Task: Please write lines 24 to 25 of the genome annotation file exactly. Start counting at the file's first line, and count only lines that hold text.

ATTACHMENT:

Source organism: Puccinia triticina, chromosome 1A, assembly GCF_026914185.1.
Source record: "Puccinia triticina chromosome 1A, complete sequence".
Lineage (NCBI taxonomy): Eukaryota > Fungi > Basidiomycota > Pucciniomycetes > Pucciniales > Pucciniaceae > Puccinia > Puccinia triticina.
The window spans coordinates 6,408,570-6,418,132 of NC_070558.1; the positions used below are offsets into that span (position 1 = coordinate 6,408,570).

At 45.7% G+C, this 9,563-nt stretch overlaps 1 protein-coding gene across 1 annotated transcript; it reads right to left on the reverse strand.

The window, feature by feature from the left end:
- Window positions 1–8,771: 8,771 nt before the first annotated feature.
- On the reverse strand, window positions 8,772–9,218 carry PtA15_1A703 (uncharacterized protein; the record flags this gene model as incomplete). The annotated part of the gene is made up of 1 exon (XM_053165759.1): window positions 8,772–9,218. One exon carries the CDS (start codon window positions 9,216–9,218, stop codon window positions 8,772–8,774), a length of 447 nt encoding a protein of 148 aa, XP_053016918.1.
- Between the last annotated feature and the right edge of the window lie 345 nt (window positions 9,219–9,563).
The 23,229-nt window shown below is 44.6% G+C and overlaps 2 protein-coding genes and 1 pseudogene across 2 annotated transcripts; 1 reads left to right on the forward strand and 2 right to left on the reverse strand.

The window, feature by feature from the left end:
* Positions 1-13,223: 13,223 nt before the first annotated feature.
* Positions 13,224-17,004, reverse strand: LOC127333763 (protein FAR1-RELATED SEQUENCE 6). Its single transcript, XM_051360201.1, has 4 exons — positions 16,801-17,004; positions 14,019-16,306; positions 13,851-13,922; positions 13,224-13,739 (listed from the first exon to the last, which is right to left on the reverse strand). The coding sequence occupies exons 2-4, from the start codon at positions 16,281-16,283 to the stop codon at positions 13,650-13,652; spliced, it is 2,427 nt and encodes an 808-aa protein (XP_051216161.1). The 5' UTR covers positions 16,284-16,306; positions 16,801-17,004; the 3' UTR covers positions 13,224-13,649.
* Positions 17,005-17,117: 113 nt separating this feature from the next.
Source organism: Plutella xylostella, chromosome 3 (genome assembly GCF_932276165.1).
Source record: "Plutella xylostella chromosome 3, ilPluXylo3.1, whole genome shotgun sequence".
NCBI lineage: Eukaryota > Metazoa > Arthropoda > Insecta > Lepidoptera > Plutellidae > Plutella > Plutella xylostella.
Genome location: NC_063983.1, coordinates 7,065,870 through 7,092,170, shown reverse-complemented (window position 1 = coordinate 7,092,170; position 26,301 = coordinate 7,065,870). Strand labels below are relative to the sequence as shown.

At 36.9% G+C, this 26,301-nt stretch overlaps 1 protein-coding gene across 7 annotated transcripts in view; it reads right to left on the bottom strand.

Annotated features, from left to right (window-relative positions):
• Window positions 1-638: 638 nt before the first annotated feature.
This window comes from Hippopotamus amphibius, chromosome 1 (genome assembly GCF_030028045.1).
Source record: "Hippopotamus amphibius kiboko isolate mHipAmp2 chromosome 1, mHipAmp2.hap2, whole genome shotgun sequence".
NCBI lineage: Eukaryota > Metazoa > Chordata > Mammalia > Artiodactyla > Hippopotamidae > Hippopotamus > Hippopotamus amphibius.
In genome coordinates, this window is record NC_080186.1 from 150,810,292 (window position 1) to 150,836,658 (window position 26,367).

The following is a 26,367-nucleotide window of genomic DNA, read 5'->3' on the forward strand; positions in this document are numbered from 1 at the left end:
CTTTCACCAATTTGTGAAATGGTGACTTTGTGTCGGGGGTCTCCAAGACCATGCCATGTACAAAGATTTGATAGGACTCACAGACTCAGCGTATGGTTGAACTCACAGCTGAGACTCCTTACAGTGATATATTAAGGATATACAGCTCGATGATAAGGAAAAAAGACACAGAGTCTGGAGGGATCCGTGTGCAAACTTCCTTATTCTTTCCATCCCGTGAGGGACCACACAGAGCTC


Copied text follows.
NCBI lineage: Eukaryota > Metazoa > Chordata > Mammalia > Artiodactyla > Hippopotamidae > Hippopotamus > Hippopotamus amphibius.
In genome coordinates, this window is record NC_080186.1 from 150,810,292 (window position 1) to 150,836,658 (window position 26,367).